NORFOLK – Shortly before noon Wednesday, a second egg was laid in the eagle nest at Norfolk Botanical Garden.
The first egg of the season was laid Sunday. This fits the pattern of laying eggs at three-day intervals, according to research biologist Reese Lukei. So, it is anticipated that she will lay another one Saturday.
This couple has been together seven years at the garden and they have established a pattern.
"This pair is a very healthy pair and indeed seems to be doing what we sould expect them to be doing this time of year," says Lukei.
Azalea, one of the eagles born last year at the garden, had a transmitter put on her back and has been tracked by Lukei.
He said she spent all of January in the Alligator River National Wildlife Refuge in North Carolina.
Two days ago she moved further south to the Manamaskeet National Wildlife Refuge in North Carolina.
The Norfolk eagles will incubate the eggs, protecting them from the elements while they develop.
A consistent temperature of 105°F must be maintained for the eggs to remain viable.
Bald eagle eggs typically hatch 35 days after being laid, although in the past this pair's eggs have generally incubated for 37 days.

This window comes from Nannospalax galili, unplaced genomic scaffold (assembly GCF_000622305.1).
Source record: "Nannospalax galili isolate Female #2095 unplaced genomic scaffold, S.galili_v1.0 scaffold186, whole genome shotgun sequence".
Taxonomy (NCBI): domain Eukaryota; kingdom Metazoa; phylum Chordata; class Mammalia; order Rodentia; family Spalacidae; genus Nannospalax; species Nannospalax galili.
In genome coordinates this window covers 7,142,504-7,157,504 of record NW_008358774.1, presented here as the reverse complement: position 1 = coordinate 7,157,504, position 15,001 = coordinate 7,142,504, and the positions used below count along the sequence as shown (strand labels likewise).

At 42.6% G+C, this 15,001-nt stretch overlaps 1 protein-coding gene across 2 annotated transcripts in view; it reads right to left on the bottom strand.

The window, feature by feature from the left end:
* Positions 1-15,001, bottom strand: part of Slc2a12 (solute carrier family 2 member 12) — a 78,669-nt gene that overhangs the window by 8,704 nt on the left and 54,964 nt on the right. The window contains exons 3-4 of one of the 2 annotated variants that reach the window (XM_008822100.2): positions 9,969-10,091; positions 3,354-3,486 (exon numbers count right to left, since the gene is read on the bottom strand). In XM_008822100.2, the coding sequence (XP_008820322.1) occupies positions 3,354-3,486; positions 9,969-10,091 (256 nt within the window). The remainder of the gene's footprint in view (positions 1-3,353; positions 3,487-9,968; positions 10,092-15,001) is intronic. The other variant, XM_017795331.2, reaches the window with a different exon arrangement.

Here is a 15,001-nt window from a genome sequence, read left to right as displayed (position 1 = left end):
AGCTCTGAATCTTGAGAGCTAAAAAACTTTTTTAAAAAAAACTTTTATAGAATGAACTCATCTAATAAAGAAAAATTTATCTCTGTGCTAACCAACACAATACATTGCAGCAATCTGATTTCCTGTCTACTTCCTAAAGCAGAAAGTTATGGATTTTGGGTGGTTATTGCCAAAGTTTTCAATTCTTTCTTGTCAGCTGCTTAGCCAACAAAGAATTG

The first eaglet is expected to hatch early in March.
This pair has nested at the Norfolk Botanical Garden for seven years and has successfully raised 12 eaglets. Bald eagles most commonly have two eggs in a season. The Norfolk pair has successfully raised three eaglets three different times.
A worldwide audience of online bird watches can view activity around the clock at the nest via a camera mounted in an adjacent tree.
Eagle Cam is a joint project of the Virginia Department of Game and Inland Fisheries (VDGIF), Norfolk Botanical Garden and WVEC.com.
Norfolk Botanical Garden also contributed to this story. Raw video courtesy Ann Shirley.